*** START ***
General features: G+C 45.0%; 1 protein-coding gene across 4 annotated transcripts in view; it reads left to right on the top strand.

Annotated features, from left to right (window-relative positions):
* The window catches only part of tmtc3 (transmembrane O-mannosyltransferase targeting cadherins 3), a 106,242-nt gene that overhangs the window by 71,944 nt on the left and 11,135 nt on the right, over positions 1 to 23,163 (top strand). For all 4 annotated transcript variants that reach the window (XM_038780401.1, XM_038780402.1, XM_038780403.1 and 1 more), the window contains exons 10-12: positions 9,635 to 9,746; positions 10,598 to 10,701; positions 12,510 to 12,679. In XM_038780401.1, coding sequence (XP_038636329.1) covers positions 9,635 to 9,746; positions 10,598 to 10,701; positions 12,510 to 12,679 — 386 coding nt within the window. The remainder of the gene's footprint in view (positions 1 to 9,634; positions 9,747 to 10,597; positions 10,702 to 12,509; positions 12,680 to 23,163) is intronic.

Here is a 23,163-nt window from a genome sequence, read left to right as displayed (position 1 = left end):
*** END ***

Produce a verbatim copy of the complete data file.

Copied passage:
General features: G+C 45.0%; 1 protein-coding gene across 4 annotated transcripts in view; it reads left to right on the top strand.

Annotated features, from left to right (window-relative positions):
* The window catches only part of tmtc3 (transmembrane O-mannosyltransferase targeting cadherins 3), a 106,242-nt gene that overhangs the window by 71,944 nt on the left and 11,135 nt on the right, over positions 1 to 23,163 (top strand). For all 4 annotated transcript variants that reach the window (XM_038780401.1, XM_038780402.1, XM_038780403.1 and 1 more), the window contains exons 10-12: positions 9,635 to 9,746; positions 10,598 to 10,701; positions 12,510 to 12,679. In XM_038780401.1, coding sequence (XP_038636329.1) covers positions 9,635 to 9,746; positions 10,598 to 10,701; positions 12,510 to 12,679 — 386 coding nt within the window. The remainder of the gene's footprint in view (positions 1 to 9,634; positions 9,747 to 10,597; positions 10,702 to 12,509; positions 12,680 to 23,163) is intronic.

Here is a 23,163-nt window from a genome sequence, read left to right as displayed (position 1 = left end):